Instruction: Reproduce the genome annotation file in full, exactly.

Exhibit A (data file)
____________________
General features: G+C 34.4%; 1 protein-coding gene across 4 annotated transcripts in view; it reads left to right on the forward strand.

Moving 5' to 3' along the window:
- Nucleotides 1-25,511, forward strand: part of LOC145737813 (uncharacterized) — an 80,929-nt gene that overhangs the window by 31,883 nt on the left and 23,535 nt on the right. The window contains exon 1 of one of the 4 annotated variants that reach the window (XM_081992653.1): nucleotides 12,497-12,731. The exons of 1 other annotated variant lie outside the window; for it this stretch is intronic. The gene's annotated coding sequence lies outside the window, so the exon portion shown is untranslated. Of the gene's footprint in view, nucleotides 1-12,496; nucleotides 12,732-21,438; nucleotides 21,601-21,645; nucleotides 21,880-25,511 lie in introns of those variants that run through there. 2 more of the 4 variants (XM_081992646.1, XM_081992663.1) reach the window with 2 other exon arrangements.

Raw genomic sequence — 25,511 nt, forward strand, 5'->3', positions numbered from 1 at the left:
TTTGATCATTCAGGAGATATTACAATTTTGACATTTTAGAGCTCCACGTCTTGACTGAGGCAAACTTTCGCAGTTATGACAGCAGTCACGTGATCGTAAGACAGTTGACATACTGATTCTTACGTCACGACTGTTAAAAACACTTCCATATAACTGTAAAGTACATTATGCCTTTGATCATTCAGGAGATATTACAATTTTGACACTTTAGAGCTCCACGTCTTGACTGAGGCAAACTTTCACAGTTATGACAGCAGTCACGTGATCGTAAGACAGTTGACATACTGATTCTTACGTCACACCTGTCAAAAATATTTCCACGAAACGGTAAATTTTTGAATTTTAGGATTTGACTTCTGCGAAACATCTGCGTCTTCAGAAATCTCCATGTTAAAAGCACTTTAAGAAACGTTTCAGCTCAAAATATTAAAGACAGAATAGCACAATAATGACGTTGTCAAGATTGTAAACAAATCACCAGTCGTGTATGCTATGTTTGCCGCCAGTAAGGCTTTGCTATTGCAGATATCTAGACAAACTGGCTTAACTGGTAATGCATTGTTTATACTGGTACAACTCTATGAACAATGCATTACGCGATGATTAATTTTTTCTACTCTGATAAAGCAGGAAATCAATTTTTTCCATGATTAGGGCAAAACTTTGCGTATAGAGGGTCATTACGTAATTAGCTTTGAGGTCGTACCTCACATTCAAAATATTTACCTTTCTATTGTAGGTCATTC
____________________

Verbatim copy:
General features: G+C 34.4%; 1 protein-coding gene across 4 annotated transcripts in view; it reads left to right on the forward strand.

Moving 5' to 3' along the window:
- Nucleotides 1-25,511, forward strand: part of LOC145737813 (uncharacterized) — an 80,929-nt gene that overhangs the window by 31,883 nt on the left and 23,535 nt on the right. The window contains exon 1 of one of the 4 annotated variants that reach the window (XM_081992653.1): nucleotides 12,497-12,731. The exons of 1 other annotated variant lie outside the window; for it this stretch is intronic. The gene's annotated coding sequence lies outside the window, so the exon portion shown is untranslated. Of the gene's footprint in view, nucleotides 1-12,496; nucleotides 12,732-21,438; nucleotides 21,601-21,645; nucleotides 21,880-25,511 lie in introns of those variants that run through there. 2 more of the 4 variants (XM_081992646.1, XM_081992663.1) reach the window with 2 other exon arrangements.

Raw genomic sequence — 25,511 nt, forward strand, 5'->3', positions numbered from 1 at the left:
TTTGATCATTCAGGAGATATTACAATTTTGACATTTTAGAGCTCCACGTCTTGACTGAGGCAAACTTTCGCAGTTATGACAGCAGTCACGTGATCGTAAGACAGTTGACATACTGATTCTTACGTCACGACTGTTAAAAACACTTCCATATAACTGTAAAGTACATTATGCCTTTGATCATTCAGGAGATATTACAATTTTGACACTTTAGAGCTCCACGTCTTGACTGAGGCAAACTTTCACAGTTATGACAGCAGTCACGTGATCGTAAGACAGTTGACATACTGATTCTTACGTCACACCTGTCAAAAATATTTCCACGAAACGGTAAATTTTTGAATTTTAGGATTTGACTTCTGCGAAACATCTGCGTCTTCAGAAATCTCCATGTTAAAAGCACTTTAAGAAACGTTTCAGCTCAAAATATTAAAGACAGAATAGCACAATAATGACGTTGTCAAGATTGTAAACAAATCACCAGTCGTGTATGCTATGTTTGCCGCCAGTAAGGCTTTGCTATTGCAGATATCTAGACAAACTGGCTTAACTGGTAATGCATTGTTTATACTGGTACAACTCTATGAACAATGCATTACGCGATGATTAATTTTTTCTACTCTGATAAAGCAGGAAATCAATTTTTTCCATGATTAGGGCAAAACTTTGCGTATAGAGGGTCATTACGTAATTAGCTTTGAGGTCGTACCTCACATTCAAAATATTTACCTTTCTATTGTAGGTCATTC